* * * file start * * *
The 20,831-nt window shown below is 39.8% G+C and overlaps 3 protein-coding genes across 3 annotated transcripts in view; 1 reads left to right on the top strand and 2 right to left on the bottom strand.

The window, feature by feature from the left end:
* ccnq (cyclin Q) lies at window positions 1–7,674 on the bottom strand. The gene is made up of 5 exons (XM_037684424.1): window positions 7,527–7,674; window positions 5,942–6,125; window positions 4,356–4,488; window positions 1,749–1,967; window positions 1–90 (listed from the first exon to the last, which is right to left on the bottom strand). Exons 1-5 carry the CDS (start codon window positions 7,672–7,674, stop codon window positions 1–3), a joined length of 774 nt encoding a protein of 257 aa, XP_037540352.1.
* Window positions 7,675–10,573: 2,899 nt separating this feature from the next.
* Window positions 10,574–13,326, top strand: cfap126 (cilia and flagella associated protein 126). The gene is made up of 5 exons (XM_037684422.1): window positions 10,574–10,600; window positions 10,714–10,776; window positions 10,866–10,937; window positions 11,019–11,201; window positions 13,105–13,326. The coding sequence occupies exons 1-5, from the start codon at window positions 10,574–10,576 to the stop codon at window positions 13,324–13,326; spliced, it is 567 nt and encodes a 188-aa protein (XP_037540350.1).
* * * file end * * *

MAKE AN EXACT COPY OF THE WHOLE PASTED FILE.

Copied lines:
The 20,831-nt window shown below is 39.8% G+C and overlaps 3 protein-coding genes across 3 annotated transcripts in view; 1 reads left to right on the top strand and 2 right to left on the bottom strand.

The window, feature by feature from the left end:
* ccnq (cyclin Q) lies at window positions 1–7,674 on the bottom strand. The gene is made up of 5 exons (XM_037684424.1): window positions 7,527–7,674; window positions 5,942–6,125; window positions 4,356–4,488; window positions 1,749–1,967; window positions 1–90 (listed from the first exon to the last, which is right to left on the bottom strand). Exons 1-5 carry the CDS (start codon window positions 7,672–7,674, stop codon window positions 1–3), a joined length of 774 nt encoding a protein of 257 aa, XP_037540352.1.
* Window positions 7,675–10,573: 2,899 nt separating this feature from the next.
* Window positions 10,574–13,326, top strand: cfap126 (cilia and flagella associated protein 126). The gene is made up of 5 exons (XM_037684422.1): window positions 10,574–10,600; window positions 10,714–10,776; window positions 10,866–10,937; window positions 11,019–11,201; window positions 13,105–13,326. The coding sequence occupies exons 1-5, from the start codon at window positions 10,574–10,576 to the stop codon at window positions 13,324–13,326; spliced, it is 567 nt and encodes a 188-aa protein (XP_037540350.1).